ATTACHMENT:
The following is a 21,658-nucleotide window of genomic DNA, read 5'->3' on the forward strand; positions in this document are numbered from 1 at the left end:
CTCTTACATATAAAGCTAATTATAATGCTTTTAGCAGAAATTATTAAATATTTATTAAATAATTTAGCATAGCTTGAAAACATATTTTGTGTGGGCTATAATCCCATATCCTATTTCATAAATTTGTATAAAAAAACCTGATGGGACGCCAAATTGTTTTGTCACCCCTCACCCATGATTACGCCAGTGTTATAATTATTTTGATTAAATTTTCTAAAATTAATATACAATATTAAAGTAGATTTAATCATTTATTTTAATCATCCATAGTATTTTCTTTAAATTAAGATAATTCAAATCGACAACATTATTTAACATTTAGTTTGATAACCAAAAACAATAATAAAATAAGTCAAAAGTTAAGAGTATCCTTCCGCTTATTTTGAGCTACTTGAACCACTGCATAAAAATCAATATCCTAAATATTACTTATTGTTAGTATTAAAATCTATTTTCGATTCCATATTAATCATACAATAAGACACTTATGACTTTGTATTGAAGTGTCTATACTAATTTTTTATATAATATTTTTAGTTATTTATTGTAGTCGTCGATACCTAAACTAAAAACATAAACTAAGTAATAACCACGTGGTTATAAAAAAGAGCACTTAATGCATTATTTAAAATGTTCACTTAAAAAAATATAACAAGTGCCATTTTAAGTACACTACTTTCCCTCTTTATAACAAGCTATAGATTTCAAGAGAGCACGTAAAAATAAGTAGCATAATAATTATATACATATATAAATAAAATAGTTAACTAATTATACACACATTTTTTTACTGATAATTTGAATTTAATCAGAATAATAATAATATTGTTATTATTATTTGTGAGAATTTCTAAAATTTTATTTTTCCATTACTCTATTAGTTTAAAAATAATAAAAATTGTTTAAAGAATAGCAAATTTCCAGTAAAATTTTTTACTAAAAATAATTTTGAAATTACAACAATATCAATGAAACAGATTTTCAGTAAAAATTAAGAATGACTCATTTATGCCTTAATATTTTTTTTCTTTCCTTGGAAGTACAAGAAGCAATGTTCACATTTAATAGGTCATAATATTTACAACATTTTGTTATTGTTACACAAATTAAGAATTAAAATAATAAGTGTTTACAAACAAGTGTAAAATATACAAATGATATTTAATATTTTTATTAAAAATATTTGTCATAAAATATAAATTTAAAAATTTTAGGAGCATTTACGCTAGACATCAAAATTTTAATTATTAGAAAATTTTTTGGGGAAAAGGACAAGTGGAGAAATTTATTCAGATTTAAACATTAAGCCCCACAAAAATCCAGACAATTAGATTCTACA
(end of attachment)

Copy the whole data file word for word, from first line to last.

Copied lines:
The following is a 21,658-nucleotide window of genomic DNA, read 5'->3' on the forward strand; positions in this document are numbered from 1 at the left end:
CTCTTACATATAAAGCTAATTATAATGCTTTTAGCAGAAATTATTAAATATTTATTAAATAATTTAGCATAGCTTGAAAACATATTTTGTGTGGGCTATAATCCCATATCCTATTTCATAAATTTGTATAAAAAAACCTGATGGGACGCCAAATTGTTTTGTCACCCCTCACCCATGATTACGCCAGTGTTATAATTATTTTGATTAAATTTTCTAAAATTAATATACAATATTAAAGTAGATTTAATCATTTATTTTAATCATCCATAGTATTTTCTTTAAATTAAGATAATTCAAATCGACAACATTATTTAACATTTAGTTTGATAACCAAAAACAATAATAAAATAAGTCAAAAGTTAAGAGTATCCTTCCGCTTATTTTGAGCTACTTGAACCACTGCATAAAAATCAATATCCTAAATATTACTTATTGTTAGTATTAAAATCTATTTTCGATTCCATATTAATCATACAATAAGACACTTATGACTTTGTATTGAAGTGTCTATACTAATTTTTTATATAATATTTTTAGTTATTTATTGTAGTCGTCGATACCTAAACTAAAAACATAAACTAAGTAATAACCACGTGGTTATAAAAAAGAGCACTTAATGCATTATTTAAAATGTTCACTTAAAAAAATATAACAAGTGCCATTTTAAGTACACTACTTTCCCTCTTTATAACAAGCTATAGATTTCAAGAGAGCACGTAAAAATAAGTAGCATAATAATTATATACATATATAAATAAAATAGTTAACTAATTATACACACATTTTTTTACTGATAATTTGAATTTAATCAGAATAATAATAATATTGTTATTATTATTTGTGAGAATTTCTAAAATTTTATTTTTCCATTACTCTATTAGTTTAAAAATAATAAAAATTGTTTAAAGAATAGCAAATTTCCAGTAAAATTTTTTACTAAAAATAATTTTGAAATTACAACAATATCAATGAAACAGATTTTCAGTAAAAATTAAGAATGACTCATTTATGCCTTAATATTTTTTTTCTTTCCTTGGAAGTACAAGAAGCAATGTTCACATTTAATAGGTCATAATATTTACAACATTTTGTTATTGTTACACAAATTAAGAATTAAAATAATAAGTGTTTACAAACAAGTGTAAAATATACAAATGATATTTAATATTTTTATTAAAAATATTTGTCATAAAATATAAATTTAAAAATTTTAGGAGCATTTACGCTAGACATCAAAATTTTAATTATTAGAAAATTTTTTGGGGAAAAGGACAAGTGGAGAAATTTATTCAGATTTAAACATTAAGCCCCACAAAAATCCAGACAATTAGATTCTACA